I woke up just as the bus arrived at Chalon-sur-Saône. At 5am, it was still dark and very cold outside, but thankfully this stop had a large station that was open at the dreadful hour. A little over an hour later, I got on Buscephale bus Line 7 with a cup of coffee in hand. The route traversed large and lonely roads cozied by thick fog and made stops alongside old indiscernible stone houses where teenagers climbed on with large backpacks. School bus I suppose. I’m beginning to take a step back from time to time and let myself be amused with the situations I find myself in, and being in a bus with thirteen year-olds as I make my way through Eastern France at the crack of dawn was deserving of a little amusement.
I arrived at Taizé Community at 7:30am. Everything was closed and there was no one in sight. I was inappropriately dressed for the chilly morning weather, wearing only the 10 euro black sweater I had bought at Madrid. I found someone wearing an apron who confirmed, that check-in was closed until 9:45am, so he suggested I wait inside the church. I walked into a spacious dark room, that was visibly connected to other dark spacious dark rooms, all with no seating except for a few lonely benches on the side of the room. I sat there for a while thinking about the cold, until I decided that the guy had to be wrong about the check-in time because I couldn’t possibly sit inside the dark freezer box for two hours. I walked outside back towards the office where I was met with a sign that told me opening time would be at 9:30am but that I should go to morning prayer at 8:15am and then follow the crowd out to breakfast. Suddenly, bells began ringing and people emerged from somewhere and entered the church I had left less than five minutes before.
As I entered the church, I saw people going down a small hallway, that led to another empty room and eventually, into the longest room I had seen so far. This room was warmer and lit in a way that colored the room in a warm orange hue. The room was divided in three, with men in white tunics (the brothers) sparsely sitting in the middle section in two long rows. In the sections to their left and right, a few people were already sitting on the floor or on tiny wooden stools. All three sections were joined together at the front by a beautiful alter that was layered in red and orange fabric. Towards the front, there were around fifty flickering candles placed inside square ceramic containers placed on top of each other in what seemed dangerous ways, creating as a result, a magical arrangement.
The room filled up more, the bells stopped ringing and a beautiful song filled the room. Then I knew what to do and didn’t feel lost for the first time in days.
I used to attend Taizé prayer services when I was in high school. Once a month, on Wednesday evenings, I would get on a comical, tiny white school bus with other students and travel a couple of cities over to the parish of St. Viator, where for an hour, I would sit inside a beautiful chapel with bright blue stained glass and sing four songs in French or Latin, repeating the single verse of each over and over again, until I forgot that any other sounds existed.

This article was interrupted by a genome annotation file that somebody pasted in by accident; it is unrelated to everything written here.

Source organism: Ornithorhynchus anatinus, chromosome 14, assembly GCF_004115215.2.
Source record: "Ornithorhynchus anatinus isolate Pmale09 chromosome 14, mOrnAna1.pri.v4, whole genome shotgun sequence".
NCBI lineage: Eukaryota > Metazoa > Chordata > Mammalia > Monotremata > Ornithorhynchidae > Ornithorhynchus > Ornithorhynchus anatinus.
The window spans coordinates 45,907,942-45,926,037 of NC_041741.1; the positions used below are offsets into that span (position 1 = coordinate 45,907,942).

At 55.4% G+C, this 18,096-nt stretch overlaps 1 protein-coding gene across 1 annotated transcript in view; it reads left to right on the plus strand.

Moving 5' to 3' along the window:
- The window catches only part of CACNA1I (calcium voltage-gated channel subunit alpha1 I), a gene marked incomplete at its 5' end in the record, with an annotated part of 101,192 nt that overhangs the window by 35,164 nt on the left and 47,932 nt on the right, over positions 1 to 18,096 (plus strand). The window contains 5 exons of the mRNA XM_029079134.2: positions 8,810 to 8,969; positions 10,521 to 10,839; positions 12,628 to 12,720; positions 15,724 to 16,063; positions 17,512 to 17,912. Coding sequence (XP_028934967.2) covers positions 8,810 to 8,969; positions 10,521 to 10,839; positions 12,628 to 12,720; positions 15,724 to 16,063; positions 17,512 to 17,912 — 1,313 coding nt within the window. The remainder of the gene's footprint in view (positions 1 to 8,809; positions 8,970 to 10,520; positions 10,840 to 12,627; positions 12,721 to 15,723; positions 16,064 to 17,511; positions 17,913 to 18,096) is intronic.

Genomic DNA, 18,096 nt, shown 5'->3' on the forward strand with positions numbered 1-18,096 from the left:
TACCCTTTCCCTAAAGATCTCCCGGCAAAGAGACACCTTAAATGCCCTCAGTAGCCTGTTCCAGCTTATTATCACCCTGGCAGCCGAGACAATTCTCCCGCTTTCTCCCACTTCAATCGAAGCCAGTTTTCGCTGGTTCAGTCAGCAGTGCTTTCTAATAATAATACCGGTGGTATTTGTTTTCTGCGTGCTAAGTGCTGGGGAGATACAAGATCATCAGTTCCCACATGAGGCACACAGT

I sat down and experienced this again. I heard mostly new songs in various languages and other oldies I knew by heart. Then, as instructed, I followed the crowd outside and got in line for breakfast. I was very hungry at this point and hoped for some eggs, maybe even bacon. Instead, I got a small piece of hard bread, a small packet of butter, and two pieces of chocolate. Things got worse when I saw everyone sitting outside in circular wooden benches (it was still cold!). I sat down and just stared at my food for a while, not sure how to proceed. I was joined by others and we talk about the different techniques we could employ to eat our breakfast. I opened up my bread, tried as best as I could to coat the bread with the butter, and shoved the pieces of chocolate inside. I dipped it all into my cup of hot chocolate and it was surprisingly very delicious. As the week went on, I craved this very unhealthy breakfast throughout the day.
I finally checked in, got a map of the camp and a rundown of the schedule.
- 8:15am Morning Prayer
- 10am Bible Group
- 12:20 Midday Prayer
- 1:45 Work
- 5pm Tea Time
- 7pm Dinner
- 8:30 Evening Prayer
The Taizé Community is considered a large pilgrimage site for Christian youth, who usually stay at the camp for one week and enjoy a differently paced life among other young people. Although I met a few eighteen year-olds who were “permanents” and planned to stay at Taizé from a couple months up to a year. During my stay there were around ~200 people, which I thought was a lot for a random week in September, but apparently the camp has up to 4000 people visit during the summer weeks and in Easter!
Towards the end of the week, I joined a couple of people for a walk to a farm “nearby” (40min). The sights were beautiful though. Cows lounging everywhere, wide bright green areas covered in tiny yellow flowers, a clear blue sky. At the farm, I bought fresh goat milk that later stunk up my bag with an unfriendly odor, but oh well.
I’m really glad I decided to reserve a week of my travels to visit the Taizé Community. Mostly, because it allowed me to revisit something that had been very special to me in my teenage years. Taizé always centered me.
As my European travels came to a close, spending a week Taizé allowed me to slow down and reflect on my journey before I moved on to the next project country. It also ended up being surprisingly enriching in terms of my project since I had very interesting conversations with people about immigration and the refugee crisis in their perspective countries, and even met various people heavily involved in providing aid for refugees in Germany.